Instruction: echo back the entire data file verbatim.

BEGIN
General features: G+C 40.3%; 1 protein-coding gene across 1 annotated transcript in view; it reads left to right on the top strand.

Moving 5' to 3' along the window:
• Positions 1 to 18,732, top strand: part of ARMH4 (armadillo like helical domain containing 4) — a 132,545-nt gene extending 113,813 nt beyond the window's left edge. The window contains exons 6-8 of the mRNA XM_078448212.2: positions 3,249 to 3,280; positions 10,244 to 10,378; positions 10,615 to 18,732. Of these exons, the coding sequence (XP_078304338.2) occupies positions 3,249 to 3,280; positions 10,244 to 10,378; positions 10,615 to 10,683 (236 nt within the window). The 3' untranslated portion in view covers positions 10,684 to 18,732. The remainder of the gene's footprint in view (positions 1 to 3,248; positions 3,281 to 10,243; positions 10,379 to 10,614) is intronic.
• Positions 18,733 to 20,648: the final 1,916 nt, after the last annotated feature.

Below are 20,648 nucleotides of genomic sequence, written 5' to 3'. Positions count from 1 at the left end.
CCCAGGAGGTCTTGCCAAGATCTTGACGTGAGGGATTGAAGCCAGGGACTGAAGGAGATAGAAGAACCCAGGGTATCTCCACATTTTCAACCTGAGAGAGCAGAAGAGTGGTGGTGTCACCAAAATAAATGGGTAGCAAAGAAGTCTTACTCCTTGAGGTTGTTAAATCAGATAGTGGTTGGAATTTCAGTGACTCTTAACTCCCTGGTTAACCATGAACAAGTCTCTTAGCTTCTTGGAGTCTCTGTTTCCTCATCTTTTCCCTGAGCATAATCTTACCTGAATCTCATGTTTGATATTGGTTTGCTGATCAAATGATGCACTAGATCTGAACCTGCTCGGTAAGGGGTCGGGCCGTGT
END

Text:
General features: G+C 40.3%; 1 protein-coding gene across 1 annotated transcript in view; it reads left to right on the top strand.

Moving 5' to 3' along the window:
• Positions 1 to 18,732, top strand: part of ARMH4 (armadillo like helical domain containing 4) — a 132,545-nt gene extending 113,813 nt beyond the window's left edge. The window contains exons 6-8 of the mRNA XM_078448212.2: positions 3,249 to 3,280; positions 10,244 to 10,378; positions 10,615 to 18,732. Of these exons, the coding sequence (XP_078304338.2) occupies positions 3,249 to 3,280; positions 10,244 to 10,378; positions 10,615 to 10,683 (236 nt within the window). The 3' untranslated portion in view covers positions 10,684 to 18,732. The remainder of the gene's footprint in view (positions 1 to 3,248; positions 3,281 to 10,243; positions 10,379 to 10,614) is intronic.
• Positions 18,733 to 20,648: the final 1,916 nt, after the last annotated feature.

Below are 20,648 nucleotides of genomic sequence, written 5' to 3'. Positions count from 1 at the left end.
CCCAGGAGGTCTTGCCAAGATCTTGACGTGAGGGATTGAAGCCAGGGACTGAAGGAGATAGAAGAACCCAGGGTATCTCCACATTTTCAACCTGAGAGAGCAGAAGAGTGGTGGTGTCACCAAAATAAATGGGTAGCAAAGAAGTCTTACTCCTTGAGGTTGTTAAATCAGATAGTGGTTGGAATTTCAGTGACTCTTAACTCCCTGGTTAACCATGAACAAGTCTCTTAGCTTCTTGGAGTCTCTGTTTCCTCATCTTTTCCCTGAGCATAATCTTACCTGAATCTCATGTTTGATATTGGTTTGCTGATCAAATGATGCACTAGATCTGAACCTGCTCGGTAAGGGGTCGGGCCGTGT